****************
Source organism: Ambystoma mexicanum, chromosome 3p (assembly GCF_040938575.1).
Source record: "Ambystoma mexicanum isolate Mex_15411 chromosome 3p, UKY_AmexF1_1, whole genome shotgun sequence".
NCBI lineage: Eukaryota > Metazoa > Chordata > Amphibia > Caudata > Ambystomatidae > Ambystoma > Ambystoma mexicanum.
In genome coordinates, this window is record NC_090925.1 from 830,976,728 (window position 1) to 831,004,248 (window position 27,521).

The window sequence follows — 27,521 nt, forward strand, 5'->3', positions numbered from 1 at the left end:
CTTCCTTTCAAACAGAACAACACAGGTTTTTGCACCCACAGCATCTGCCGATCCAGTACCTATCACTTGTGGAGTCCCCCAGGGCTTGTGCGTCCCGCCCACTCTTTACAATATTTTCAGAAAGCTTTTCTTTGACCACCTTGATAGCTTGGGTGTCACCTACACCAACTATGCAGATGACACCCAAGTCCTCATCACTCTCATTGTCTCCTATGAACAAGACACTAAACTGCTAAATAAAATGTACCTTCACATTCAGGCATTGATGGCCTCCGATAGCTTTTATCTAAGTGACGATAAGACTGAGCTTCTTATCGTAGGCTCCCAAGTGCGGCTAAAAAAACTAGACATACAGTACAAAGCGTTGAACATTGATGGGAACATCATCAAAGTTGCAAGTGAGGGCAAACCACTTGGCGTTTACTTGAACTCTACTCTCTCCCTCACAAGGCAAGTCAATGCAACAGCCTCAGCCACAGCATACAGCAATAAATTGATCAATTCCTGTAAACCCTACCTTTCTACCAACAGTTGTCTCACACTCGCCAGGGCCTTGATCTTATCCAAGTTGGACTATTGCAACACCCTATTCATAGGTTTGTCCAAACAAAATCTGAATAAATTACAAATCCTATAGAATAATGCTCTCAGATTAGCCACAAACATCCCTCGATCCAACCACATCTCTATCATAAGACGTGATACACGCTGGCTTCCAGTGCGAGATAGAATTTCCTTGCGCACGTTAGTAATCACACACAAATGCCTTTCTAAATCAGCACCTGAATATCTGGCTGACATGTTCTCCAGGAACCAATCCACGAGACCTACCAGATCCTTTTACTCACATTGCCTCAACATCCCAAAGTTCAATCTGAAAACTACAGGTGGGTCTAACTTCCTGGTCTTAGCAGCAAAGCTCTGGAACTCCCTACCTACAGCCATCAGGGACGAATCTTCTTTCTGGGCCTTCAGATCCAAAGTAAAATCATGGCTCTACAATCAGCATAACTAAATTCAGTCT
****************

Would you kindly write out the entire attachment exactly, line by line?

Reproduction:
Source organism: Ambystoma mexicanum, chromosome 3p (assembly GCF_040938575.1).
Source record: "Ambystoma mexicanum isolate Mex_15411 chromosome 3p, UKY_AmexF1_1, whole genome shotgun sequence".
NCBI lineage: Eukaryota > Metazoa > Chordata > Amphibia > Caudata > Ambystomatidae > Ambystoma > Ambystoma mexicanum.
In genome coordinates, this window is record NC_090925.1 from 830,976,728 (window position 1) to 831,004,248 (window position 27,521).

The window sequence follows — 27,521 nt, forward strand, 5'->3', positions numbered from 1 at the left end:
CTTCCTTTCAAACAGAACAACACAGGTTTTTGCACCCACAGCATCTGCCGATCCAGTACCTATCACTTGTGGAGTCCCCCAGGGCTTGTGCGTCCCGCCCACTCTTTACAATATTTTCAGAAAGCTTTTCTTTGACCACCTTGATAGCTTGGGTGTCACCTACACCAACTATGCAGATGACACCCAAGTCCTCATCACTCTCATTGTCTCCTATGAACAAGACACTAAACTGCTAAATAAAATGTACCTTCACATTCAGGCATTGATGGCCTCCGATAGCTTTTATCTAAGTGACGATAAGACTGAGCTTCTTATCGTAGGCTCCCAAGTGCGGCTAAAAAAACTAGACATACAGTACAAAGCGTTGAACATTGATGGGAACATCATCAAAGTTGCAAGTGAGGGCAAACCACTTGGCGTTTACTTGAACTCTACTCTCTCCCTCACAAGGCAAGTCAATGCAACAGCCTCAGCCACAGCATACAGCAATAAATTGATCAATTCCTGTAAACCCTACCTTTCTACCAACAGTTGTCTCACACTCGCCAGGGCCTTGATCTTATCCAAGTTGGACTATTGCAACACCCTATTCATAGGTTTGTCCAAACAAAATCTGAATAAATTACAAATCCTATAGAATAATGCTCTCAGATTAGCCACAAACATCCCTCGATCCAACCACATCTCTATCATAAGACGTGATACACGCTGGCTTCCAGTGCGAGATAGAATTTCCTTGCGCACGTTAGTAATCACACACAAATGCCTTTCTAAATCAGCACCTGAATATCTGGCTGACATGTTCTCCAGGAACCAATCCACGAGACCTACCAGATCCTTTTACTCACATTGCCTCAACATCCCAAAGTTCAATCTGAAAACTACAGGTGGGTCTAACTTCCTGGTCTTAGCAGCAAAGCTCTGGAACTCCCTACCTACAGCCATCAGGGACGAATCTTCTTTCTGGGCCTTCAGATCCAAAGTAAAATCATGGCTCTACAATCAGCATAACTAAATTCAGTCT